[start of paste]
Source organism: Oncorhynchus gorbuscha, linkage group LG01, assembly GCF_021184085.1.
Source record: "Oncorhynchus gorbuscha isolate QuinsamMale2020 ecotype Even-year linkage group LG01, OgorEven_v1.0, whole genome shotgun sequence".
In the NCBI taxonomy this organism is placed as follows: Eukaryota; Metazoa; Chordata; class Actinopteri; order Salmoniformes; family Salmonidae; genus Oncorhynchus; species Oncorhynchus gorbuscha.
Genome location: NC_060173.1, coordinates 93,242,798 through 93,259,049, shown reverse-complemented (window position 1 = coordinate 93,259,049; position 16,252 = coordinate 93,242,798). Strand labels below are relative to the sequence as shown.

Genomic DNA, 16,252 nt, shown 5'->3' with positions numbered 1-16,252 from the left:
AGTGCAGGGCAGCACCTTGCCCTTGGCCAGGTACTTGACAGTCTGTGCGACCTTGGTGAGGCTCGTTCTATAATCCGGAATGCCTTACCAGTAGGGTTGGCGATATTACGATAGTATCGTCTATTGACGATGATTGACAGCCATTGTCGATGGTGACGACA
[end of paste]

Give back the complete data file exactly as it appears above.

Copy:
Source organism: Oncorhynchus gorbuscha, linkage group LG01, assembly GCF_021184085.1.
Source record: "Oncorhynchus gorbuscha isolate QuinsamMale2020 ecotype Even-year linkage group LG01, OgorEven_v1.0, whole genome shotgun sequence".
In the NCBI taxonomy this organism is placed as follows: Eukaryota; Metazoa; Chordata; class Actinopteri; order Salmoniformes; family Salmonidae; genus Oncorhynchus; species Oncorhynchus gorbuscha.
Genome location: NC_060173.1, coordinates 93,242,798 through 93,259,049, shown reverse-complemented (window position 1 = coordinate 93,259,049; position 16,252 = coordinate 93,242,798). Strand labels below are relative to the sequence as shown.

Genomic DNA, 16,252 nt, shown 5'->3' with positions numbered 1-16,252 from the left:
AGTGCAGGGCAGCACCTTGCCCTTGGCCAGGTACTTGACAGTCTGTGCGACCTTGGTGAGGCTCGTTCTATAATCCGGAATGCCTTACCAGTAGGGTTGGCGATATTACGATAGTATCGTCTATTGACGATGATTGACAGCCATTGTCGATGGTGACGACA